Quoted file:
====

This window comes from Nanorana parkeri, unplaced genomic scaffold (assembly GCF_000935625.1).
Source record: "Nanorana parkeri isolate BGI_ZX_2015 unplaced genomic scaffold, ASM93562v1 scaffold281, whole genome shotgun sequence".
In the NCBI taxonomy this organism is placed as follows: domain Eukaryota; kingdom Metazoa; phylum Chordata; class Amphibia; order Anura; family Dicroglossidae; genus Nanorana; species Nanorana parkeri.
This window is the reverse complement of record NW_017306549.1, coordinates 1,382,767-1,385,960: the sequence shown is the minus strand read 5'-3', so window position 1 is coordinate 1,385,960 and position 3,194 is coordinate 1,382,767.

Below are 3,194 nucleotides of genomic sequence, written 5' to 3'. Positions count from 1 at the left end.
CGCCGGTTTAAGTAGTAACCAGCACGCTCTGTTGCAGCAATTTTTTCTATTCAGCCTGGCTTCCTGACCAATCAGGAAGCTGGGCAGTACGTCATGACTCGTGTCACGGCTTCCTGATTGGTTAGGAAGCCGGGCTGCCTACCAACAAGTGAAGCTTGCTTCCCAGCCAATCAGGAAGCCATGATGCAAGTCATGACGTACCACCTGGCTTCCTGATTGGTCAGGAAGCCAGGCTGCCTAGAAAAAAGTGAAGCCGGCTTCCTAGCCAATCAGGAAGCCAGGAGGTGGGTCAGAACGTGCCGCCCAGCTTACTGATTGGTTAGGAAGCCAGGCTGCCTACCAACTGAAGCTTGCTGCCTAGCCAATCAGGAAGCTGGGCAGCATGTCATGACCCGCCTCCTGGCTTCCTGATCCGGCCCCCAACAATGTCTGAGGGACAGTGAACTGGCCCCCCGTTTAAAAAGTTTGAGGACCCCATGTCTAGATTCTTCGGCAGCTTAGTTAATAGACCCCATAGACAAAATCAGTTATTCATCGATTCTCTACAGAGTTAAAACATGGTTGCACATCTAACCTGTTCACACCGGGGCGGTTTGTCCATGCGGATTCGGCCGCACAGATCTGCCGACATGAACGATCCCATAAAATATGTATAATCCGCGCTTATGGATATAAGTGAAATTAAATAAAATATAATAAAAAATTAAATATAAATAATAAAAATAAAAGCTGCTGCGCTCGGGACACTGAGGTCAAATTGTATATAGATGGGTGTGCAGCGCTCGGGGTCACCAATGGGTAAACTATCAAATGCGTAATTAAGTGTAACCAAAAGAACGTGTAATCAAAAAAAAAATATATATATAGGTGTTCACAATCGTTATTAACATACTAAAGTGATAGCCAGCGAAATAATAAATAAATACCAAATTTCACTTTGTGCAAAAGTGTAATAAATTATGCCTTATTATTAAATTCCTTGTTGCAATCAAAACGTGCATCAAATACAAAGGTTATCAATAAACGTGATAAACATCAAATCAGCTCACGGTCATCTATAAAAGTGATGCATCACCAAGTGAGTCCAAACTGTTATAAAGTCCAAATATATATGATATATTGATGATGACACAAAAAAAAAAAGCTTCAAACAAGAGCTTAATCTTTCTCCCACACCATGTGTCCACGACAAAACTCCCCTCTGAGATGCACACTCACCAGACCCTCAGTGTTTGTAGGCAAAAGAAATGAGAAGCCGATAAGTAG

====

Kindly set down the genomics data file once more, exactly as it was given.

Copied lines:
This window comes from Nanorana parkeri, unplaced genomic scaffold (assembly GCF_000935625.1).
Source record: "Nanorana parkeri isolate BGI_ZX_2015 unplaced genomic scaffold, ASM93562v1 scaffold281, whole genome shotgun sequence".
In the NCBI taxonomy this organism is placed as follows: domain Eukaryota; kingdom Metazoa; phylum Chordata; class Amphibia; order Anura; family Dicroglossidae; genus Nanorana; species Nanorana parkeri.
This window is the reverse complement of record NW_017306549.1, coordinates 1,382,767-1,385,960: the sequence shown is the minus strand read 5'-3', so window position 1 is coordinate 1,385,960 and position 3,194 is coordinate 1,382,767.

Below are 3,194 nucleotides of genomic sequence, written 5' to 3'. Positions count from 1 at the left end.
CGCCGGTTTAAGTAGTAACCAGCACGCTCTGTTGCAGCAATTTTTTCTATTCAGCCTGGCTTCCTGACCAATCAGGAAGCTGGGCAGTACGTCATGACTCGTGTCACGGCTTCCTGATTGGTTAGGAAGCCGGGCTGCCTACCAACAAGTGAAGCTTGCTTCCCAGCCAATCAGGAAGCCATGATGCAAGTCATGACGTACCACCTGGCTTCCTGATTGGTCAGGAAGCCAGGCTGCCTAGAAAAAAGTGAAGCCGGCTTCCTAGCCAATCAGGAAGCCAGGAGGTGGGTCAGAACGTGCCGCCCAGCTTACTGATTGGTTAGGAAGCCAGGCTGCCTACCAACTGAAGCTTGCTGCCTAGCCAATCAGGAAGCTGGGCAGCATGTCATGACCCGCCTCCTGGCTTCCTGATCCGGCCCCCAACAATGTCTGAGGGACAGTGAACTGGCCCCCCGTTTAAAAAGTTTGAGGACCCCATGTCTAGATTCTTCGGCAGCTTAGTTAATAGACCCCATAGACAAAATCAGTTATTCATCGATTCTCTACAGAGTTAAAACATGGTTGCACATCTAACCTGTTCACACCGGGGCGGTTTGTCCATGCGGATTCGGCCGCACAGATCTGCCGACATGAACGATCCCATAAAATATGTATAATCCGCGCTTATGGATATAAGTGAAATTAAATAAAATATAATAAAAAATTAAATATAAATAATAAAAATAAAAGCTGCTGCGCTCGGGACACTGAGGTCAAATTGTATATAGATGGGTGTGCAGCGCTCGGGGTCACCAATGGGTAAACTATCAAATGCGTAATTAAGTGTAACCAAAAGAACGTGTAATCAAAAAAAAAATATATATATAGGTGTTCACAATCGTTATTAACATACTAAAGTGATAGCCAGCGAAATAATAAATAAATACCAAATTTCACTTTGTGCAAAAGTGTAATAAATTATGCCTTATTATTAAATTCCTTGTTGCAATCAAAACGTGCATCAAATACAAAGGTTATCAATAAACGTGATAAACATCAAATCAGCTCACGGTCATCTATAAAAGTGATGCATCACCAAGTGAGTCCAAACTGTTATAAAGTCCAAATATATATGATATATTGATGATGACACAAAAAAAAAAAGCTTCAAACAAGAGCTTAATCTTTCTCCCACACCATGTGTCCACGACAAAACTCCCCTCTGAGATGCACACTCACCAGACCCTCAGTGTTTGTAGGCAAAAGAAATGAGAAGCCGATAAGTAG